Projects per year
Despite warnings not to "judge a book by its cover," people rapidly form facial impressions. In Oosterhof and Todorov's (2008) two-dimensional model of facial impressions, trustworthiness, and dominance underlie impressions and primarily function to signal the potential threat of others. Here, we test a key assumption of these models, namely that these dimensions are functional, by evaluating whether the adult-face dimensions apply to young children's faces. Although it may be functional for adults to judge adult faces on dimensions that signal threat, adults associate different social goals with children, and these goals are likely to impact the impressions adults make of such faces. Thus, a functional approach would predict that the dimensions for children's faces are not threat focused. In Studies 1 and 2, we build a data-driven model of Caucasian adults' impressions of Caucasian children's faces, finding evidence for two dimensions. The first dimension, niceness, is similar (although not identical) to the adult dimension of trustworthiness. However, we find a second dimension, shyness, that is clearly dissociable from dominance (Study 3), and critically, is not focused on threat. We demonstrate that adults are sensitive to subtle facial manipulations of these dimensions (Studies 4 and 5) and that these impressions impact adults' behavioral expectations of children (Study 6). Finally, we show that niceness and shyness dimensions generalize to an independent sample of ambient images, demonstrating their robustness (Study 7). Our results suggest that social goals have the power to drive functional impressions and highlight the flexibility of our visual system when forming such inferences.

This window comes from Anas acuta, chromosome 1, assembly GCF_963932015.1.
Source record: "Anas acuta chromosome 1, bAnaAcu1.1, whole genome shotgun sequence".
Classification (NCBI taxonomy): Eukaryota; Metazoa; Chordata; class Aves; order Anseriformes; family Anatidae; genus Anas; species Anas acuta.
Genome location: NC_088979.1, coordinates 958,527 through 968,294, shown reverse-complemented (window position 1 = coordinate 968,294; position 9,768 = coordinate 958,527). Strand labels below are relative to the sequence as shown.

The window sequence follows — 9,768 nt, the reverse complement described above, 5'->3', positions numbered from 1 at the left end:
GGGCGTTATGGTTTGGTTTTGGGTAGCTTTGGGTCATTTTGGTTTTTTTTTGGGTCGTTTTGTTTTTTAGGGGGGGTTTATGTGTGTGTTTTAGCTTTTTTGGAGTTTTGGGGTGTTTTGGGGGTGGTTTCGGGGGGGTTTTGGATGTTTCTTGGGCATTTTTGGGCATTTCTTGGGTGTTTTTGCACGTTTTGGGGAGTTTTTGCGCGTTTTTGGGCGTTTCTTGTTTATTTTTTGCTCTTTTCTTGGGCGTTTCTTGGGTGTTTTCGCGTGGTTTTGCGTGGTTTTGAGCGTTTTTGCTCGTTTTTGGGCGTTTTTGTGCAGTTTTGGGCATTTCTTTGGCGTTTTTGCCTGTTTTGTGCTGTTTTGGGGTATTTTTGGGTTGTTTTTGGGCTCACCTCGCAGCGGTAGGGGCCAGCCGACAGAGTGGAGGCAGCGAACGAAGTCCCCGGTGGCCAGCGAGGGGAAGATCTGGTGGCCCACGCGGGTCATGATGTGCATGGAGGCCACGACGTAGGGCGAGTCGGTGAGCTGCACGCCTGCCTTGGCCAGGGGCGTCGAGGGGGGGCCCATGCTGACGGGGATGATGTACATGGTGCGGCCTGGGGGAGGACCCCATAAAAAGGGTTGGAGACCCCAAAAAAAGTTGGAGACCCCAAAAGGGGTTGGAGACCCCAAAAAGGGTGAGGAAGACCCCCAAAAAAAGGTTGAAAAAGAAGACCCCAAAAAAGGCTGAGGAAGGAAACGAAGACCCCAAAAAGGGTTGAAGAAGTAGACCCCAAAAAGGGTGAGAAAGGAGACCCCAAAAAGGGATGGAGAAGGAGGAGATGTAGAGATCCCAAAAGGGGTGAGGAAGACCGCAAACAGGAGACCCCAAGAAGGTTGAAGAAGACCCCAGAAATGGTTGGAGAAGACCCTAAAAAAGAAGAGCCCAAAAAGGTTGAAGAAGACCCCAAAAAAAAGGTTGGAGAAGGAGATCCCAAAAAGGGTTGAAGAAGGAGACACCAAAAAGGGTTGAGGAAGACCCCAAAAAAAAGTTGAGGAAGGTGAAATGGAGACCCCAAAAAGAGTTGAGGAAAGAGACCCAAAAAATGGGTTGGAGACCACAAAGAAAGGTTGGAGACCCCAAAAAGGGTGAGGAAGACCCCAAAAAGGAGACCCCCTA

1/01/11 → 31/12/17